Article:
Dean M. Chriss
Lower Yellowstone Falls with Rainbow
(Click image to enlarge)
For a while around the summer solstice, the sun deeply penetrates the
Grand Canyon of the Yellowstone River immediately downriver from Lower
Yellowstone Falls. On clear days when there is enough water going over the
falls, the sunlight forms a rainbow in the mist. This photograph was captured
on a late morning in June from a trail that once provided the most
dramatic and closest views of the Lower Falls.
In 1898 the Department of the Interior granted "Uncle Tom" H. F. Richardson a
permit to operate a ferry across the Yellowstone River. He ferried park visitors
across the Yellowstone River above the current site of the Chittenden Memorial
Bridge and then escorted them to a steep "trail" constructed from ladders and
ropes that they traveled to the base of the Lower Falls. This trail came to be
"Uncle Tom's Trail". The original trail had rope ladders and 528 steps. The
National park Service replaced them with steep metal stairs
containing 382 steps that go 3/4 of the way down the side of the canyon to a
viewing platform located immediately downriver from the base of the waterfall. Aside
from being my favorite, it was by far the most dramatic and closest Lower Falls viewpoint. The image above was taken from
the stairway in the early 1990s using Kodachrome film.
I have no similar digitally captured images. By the time I switched to
digital cameras in 2005 it was only possible to take good photographs from the
stairway very early in the morning in the off seasons, when virtually no other
visitors were present. Rainbows appear only later in the day during the popular
seasons of late spring and summer. By 2005 the stairway had become too overwhelmed
with visitors at those times. Not only did it vibrate heavily under their
footsteps, but it was impossible to stop without creating a traffic jam. Another
photograph captured digitally on a very early October morning from the same
stairway can be seen here.
Uncle Tom's Trail was closed temporarily in 2016 when the National Park Service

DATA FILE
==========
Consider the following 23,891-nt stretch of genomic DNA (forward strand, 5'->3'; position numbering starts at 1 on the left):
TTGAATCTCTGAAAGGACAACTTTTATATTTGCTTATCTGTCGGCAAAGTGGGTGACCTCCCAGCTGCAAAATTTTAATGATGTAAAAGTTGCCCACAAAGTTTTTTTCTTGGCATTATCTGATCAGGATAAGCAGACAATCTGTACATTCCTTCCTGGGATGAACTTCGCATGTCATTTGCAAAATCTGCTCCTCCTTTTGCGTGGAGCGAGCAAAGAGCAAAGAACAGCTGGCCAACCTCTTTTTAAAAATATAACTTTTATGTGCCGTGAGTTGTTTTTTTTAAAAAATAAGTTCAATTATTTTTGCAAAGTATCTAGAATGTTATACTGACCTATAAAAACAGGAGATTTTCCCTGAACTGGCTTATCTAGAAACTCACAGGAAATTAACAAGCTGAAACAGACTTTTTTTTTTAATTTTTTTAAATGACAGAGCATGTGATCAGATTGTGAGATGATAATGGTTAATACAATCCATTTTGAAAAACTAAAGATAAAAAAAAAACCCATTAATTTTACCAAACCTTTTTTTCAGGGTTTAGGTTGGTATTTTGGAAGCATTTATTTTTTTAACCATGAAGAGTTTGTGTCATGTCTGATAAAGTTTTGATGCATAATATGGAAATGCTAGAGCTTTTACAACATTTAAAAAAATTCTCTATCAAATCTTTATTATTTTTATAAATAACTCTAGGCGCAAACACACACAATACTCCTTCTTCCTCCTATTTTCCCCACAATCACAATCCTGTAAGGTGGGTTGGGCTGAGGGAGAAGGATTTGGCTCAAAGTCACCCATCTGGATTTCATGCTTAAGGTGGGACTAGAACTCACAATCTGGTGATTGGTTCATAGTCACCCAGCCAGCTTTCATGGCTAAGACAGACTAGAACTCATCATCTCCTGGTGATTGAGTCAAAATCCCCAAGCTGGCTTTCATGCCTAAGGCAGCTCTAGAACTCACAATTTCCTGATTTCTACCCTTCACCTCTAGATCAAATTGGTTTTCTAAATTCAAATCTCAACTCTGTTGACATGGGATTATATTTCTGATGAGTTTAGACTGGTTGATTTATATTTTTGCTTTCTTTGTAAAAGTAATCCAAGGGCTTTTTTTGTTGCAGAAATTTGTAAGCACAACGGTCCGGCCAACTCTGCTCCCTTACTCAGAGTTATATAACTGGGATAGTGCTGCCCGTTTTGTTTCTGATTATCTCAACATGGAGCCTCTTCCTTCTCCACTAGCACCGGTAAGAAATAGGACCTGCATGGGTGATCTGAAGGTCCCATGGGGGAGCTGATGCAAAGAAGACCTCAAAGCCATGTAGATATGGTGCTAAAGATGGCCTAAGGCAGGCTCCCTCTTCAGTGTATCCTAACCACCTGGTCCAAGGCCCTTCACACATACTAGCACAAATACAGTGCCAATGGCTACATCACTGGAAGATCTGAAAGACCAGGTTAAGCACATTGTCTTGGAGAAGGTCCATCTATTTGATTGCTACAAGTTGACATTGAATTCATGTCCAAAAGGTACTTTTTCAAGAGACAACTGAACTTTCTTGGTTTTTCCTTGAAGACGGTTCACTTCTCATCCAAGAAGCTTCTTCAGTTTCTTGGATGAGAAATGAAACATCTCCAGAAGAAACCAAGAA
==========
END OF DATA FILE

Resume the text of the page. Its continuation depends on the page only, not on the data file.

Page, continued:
undertook the project of renovating all overlooks and trails in Yellowstone's
Canyon area. It reopened briefly in 2018 without renovation, and in 2019 was
"closed indefinitely", which is NPS speak for "permanently". Word from within
NPS says that the trail is being removed from park maps and the name "Uncle
Tom's Point" will be changed to "Upper Falls Viewpoints". I doubt the trail
will ever reopen.
The trail leading to the stairs was always problematic because visitors
refusing to stay on it cause massive erosion of the canyon rim. Further,
the narrow metal stairs that were adequate for decades had become
completely overwhelmed by today's crowds. Updating them would mean replacing
the entire structure with one that could
accommodate crowds of today and of the future. Considering the fact that
nearly 5 million people per year currently visit Yellowstone, that's a big deal.
The estimated cost of an appropriate structure is said to be $35 million. Such a massive structure would
degrade views of the canyon from everywhere else and cause considerable
environmental damage in being built. The loss of this trail is a tiny part
of the cost everyone must pay for being collectively too stupid to control
our own numbers. The trail to
Tower Falls met a
similar fate when repairs to meet then current standards in the early 2000s proved impractical and too expensive.
Even though it is sad, closing these trails is certainly the correct decision.
For trails like these the changes to accommodate today's enormous mobs
of visitors cannot reasonably be made in the delicate surroundings and space
that is available. It's an inevitable
consequence of unbridled population growth. Making the issue
worse is that NPS very often has outdated or inaccurate trail information on
the Yellowstone website. In the case of Uncle
Tom's Trail the National Park Service website announced its October 2018 reopening
without mentioning that the trail closed indefinitely in 2019! Over several decades I have
found that outdated and inaccurate trail information on National Park
Service websites is very common. Accurate and up to date trail status can more
found on websites like AllTrails or
even TripAdvisor. Those websites
often contain information posted by people who believed the NPS website,
went to the trail in question, and found it closed.